When the remastered version of The Elder Scrolls 5: Skyrim landed in 2016, I jumped in with both feet. Same with the version made for virtual reality that arrived in 2017. Each time, my journey through the homeland of the Nords ended abruptly. I traipsed through the same starting villages and towns that I had explored back in 2011, then up the mountain to the first big dungeon, only to walk away bored each time.
This time around, a free total conversion mod has me completely hooked. It’s called Enderal: Forgotten Stories, and it’s the most fun I’ve had in an Elder Scrolls game in years. That’s because it looks and plays very differently from a traditional Elder Scrolls game.
Enderal is a new fantasy world all its own, created by the team of experienced non-commercial game developers at SureAI. I begin as a castaway stranded on an unfamiliar shore, plagued by horrifying dreams filled with madness, murder, and flame. Before long, I learn that my latent powers are emerging through a sort of late-blooming magical puberty. The opening few hours include a roughly linear set of introductory quests designed to ease me into its new gameplay systems. The goal is to link up with a group called The Order, and then embark on a quest to uncover the mystery of the Red Madness, a mental illness running rampant.
The story itself is interesting, but what makes Enderal resonate is an original and fully voice-acted cast of characters. Combined with enhanced graphics and revamped character models, the game feels fresh and much more lifelike than anything Bethesda Game Studios has put out in years.
The game is also tough as nails. In the original Skyrim, specialization was the key to quickly leveling up and ultimately overpowering your enemies. Enderal, on the other hand, requires a much more multi-classed approach. Expect to use magic and melee in equal parts if you want to survive the first few hours.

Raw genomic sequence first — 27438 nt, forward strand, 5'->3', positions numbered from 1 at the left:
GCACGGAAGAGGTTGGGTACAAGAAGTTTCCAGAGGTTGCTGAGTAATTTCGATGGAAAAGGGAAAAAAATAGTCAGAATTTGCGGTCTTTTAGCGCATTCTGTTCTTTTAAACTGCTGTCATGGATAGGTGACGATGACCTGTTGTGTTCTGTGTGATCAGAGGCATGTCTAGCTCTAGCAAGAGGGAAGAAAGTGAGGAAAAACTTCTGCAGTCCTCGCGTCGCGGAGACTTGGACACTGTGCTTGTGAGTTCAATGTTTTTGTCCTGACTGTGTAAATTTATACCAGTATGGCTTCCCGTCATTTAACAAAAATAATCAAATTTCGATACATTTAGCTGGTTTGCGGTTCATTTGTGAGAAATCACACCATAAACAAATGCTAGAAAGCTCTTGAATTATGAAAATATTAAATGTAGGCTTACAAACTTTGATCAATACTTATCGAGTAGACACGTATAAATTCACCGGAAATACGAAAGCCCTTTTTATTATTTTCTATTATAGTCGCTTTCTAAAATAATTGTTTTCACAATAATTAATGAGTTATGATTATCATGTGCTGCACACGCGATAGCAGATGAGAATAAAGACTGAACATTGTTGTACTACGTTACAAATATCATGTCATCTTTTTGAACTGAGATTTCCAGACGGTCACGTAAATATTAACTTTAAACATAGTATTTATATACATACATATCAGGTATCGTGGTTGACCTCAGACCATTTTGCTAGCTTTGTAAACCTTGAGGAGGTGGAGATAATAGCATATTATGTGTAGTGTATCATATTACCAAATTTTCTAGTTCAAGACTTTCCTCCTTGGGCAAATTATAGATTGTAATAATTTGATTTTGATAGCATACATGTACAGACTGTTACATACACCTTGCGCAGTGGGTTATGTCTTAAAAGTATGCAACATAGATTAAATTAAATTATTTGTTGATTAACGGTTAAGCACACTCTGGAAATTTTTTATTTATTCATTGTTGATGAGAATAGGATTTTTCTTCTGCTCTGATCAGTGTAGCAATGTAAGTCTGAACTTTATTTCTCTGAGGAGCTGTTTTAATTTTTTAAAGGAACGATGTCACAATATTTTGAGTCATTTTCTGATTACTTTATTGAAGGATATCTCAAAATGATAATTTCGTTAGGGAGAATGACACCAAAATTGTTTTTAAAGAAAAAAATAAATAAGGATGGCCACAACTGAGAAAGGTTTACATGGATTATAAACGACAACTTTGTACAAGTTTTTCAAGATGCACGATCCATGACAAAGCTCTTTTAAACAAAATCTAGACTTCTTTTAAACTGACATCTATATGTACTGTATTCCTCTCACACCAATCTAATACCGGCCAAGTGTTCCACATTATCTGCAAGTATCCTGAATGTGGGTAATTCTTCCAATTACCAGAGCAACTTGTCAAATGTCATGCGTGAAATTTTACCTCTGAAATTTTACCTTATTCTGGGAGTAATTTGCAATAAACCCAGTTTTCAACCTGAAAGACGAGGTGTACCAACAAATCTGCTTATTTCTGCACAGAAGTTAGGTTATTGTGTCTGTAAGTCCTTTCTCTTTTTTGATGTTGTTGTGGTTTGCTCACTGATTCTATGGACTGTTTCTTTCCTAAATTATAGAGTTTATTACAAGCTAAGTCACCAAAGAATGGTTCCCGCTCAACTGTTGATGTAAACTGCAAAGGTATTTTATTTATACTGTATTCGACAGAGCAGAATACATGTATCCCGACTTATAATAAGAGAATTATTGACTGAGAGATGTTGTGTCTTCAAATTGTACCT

Skills have also been completely reworked. As I advance, I earn learning points which can be spent to improve individual skills, like lock picking and heavy armor. But, in order to cash those learning points in, I have to explore the nooks and crannies of the game world, hunting for the right manuals and other documents for information. Whereas characters in Skyrim are largely self-taught, in Enderal, knowledge is just another resource out in the world that I have to earn through exploration.
Thankfully, exploration is a reward in and of itself. I’m only a few hours in, but already Enderal is proving to be a beautiful world with incredibly varied topography. While The Elder Scrolls games can be fairly flat and open at times, this mod features twisting roads that rise and fall. I’m never quite sure what I’ll find around the next corner, and so far nothing’s simply popping into existence in front of me as I advance. I’ve been ambushed by bandits hiding in tall grass, wrestled with trolls along the shores of a cool mountain stream, and beat back spiders inside a dimly lit cave.
Also, thanks to the maturity of Skyrim’s modding community, there’s a whole host of enhancements and technical improvements baked into the game. The density of the animations and particle effects in the open world and inside dungeons is simply astonishing. Of course, a lot of SureAI’s wizardry involves layering multiple hacks and workaround over on an eight-year-old game engine. Expect plenty of crashes while you manually dial in the settings that are right for your PC.
More than anything, I’m impressed with how grounded and tactical the combat is. It feels more like a game in the Gothic series, but with the ease of use and simplicity common to Elder Scrolls games. The result is something that feels much more engaging. I’m having fun with a sword and a shield again in a way that simply isn’t possible for me anymore with Bethesda’s classic. While I may never finish another playthrough of Skyrim, I can’t wait to spend more time with Enderal’s 30-plus hour campaign over the next few weeks.
Enderal: Forgotten Stories is available as a free download on Steam. All you need is a copy of The Elder Scrolls 5: Skyrim, which can be had these days for only $19.99, when it’s not on sale for much less.